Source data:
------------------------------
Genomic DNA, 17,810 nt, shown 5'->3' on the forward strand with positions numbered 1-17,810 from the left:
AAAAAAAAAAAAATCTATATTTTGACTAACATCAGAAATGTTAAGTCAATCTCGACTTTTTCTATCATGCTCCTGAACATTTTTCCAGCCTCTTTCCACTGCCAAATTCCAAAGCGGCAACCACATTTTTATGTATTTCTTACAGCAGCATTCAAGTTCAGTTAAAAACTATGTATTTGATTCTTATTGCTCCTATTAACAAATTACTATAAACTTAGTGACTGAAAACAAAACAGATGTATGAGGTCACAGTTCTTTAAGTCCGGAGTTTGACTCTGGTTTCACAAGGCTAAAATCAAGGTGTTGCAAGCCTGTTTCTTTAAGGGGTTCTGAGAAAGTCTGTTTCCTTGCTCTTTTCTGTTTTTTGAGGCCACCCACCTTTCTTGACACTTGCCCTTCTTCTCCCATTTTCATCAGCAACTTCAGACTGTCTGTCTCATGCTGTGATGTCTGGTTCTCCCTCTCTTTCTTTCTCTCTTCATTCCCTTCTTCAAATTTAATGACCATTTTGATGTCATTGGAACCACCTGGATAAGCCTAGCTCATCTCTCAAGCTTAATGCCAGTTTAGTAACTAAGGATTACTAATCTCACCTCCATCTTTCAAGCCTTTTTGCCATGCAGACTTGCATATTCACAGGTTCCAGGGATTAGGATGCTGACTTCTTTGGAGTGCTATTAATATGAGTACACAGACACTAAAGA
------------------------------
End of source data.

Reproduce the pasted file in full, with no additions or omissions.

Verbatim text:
Genomic DNA, 17,810 nt, shown 5'->3' on the forward strand with positions numbered 1-17,810 from the left:
AAAAAAAAAAAAATCTATATTTTGACTAACATCAGAAATGTTAAGTCAATCTCGACTTTTTCTATCATGCTCCTGAACATTTTTCCAGCCTCTTTCCACTGCCAAATTCCAAAGCGGCAACCACATTTTTATGTATTTCTTACAGCAGCATTCAAGTTCAGTTAAAAACTATGTATTTGATTCTTATTGCTCCTATTAACAAATTACTATAAACTTAGTGACTGAAAACAAAACAGATGTATGAGGTCACAGTTCTTTAAGTCCGGAGTTTGACTCTGGTTTCACAAGGCTAAAATCAAGGTGTTGCAAGCCTGTTTCTTTAAGGGGTTCTGAGAAAGTCTGTTTCCTTGCTCTTTTCTGTTTTTTGAGGCCACCCACCTTTCTTGACACTTGCCCTTCTTCTCCCATTTTCATCAGCAACTTCAGACTGTCTGTCTCATGCTGTGATGTCTGGTTCTCCCTCTCTTTCTTTCTCTCTTCATTCCCTTCTTCAAATTTAATGACCATTTTGATGTCATTGGAACCACCTGGATAAGCCTAGCTCATCTCTCAAGCTTAATGCCAGTTTAGTAACTAAGGATTACTAATCTCACCTCCATCTTTCAAGCCTTTTTGCCATGCAGACTTGCATATTCACAGGTTCCAGGGATTAGGATGCTGACTTCTTTGGAGTGCTATTAATATGAGTACACAGACACTAAAGA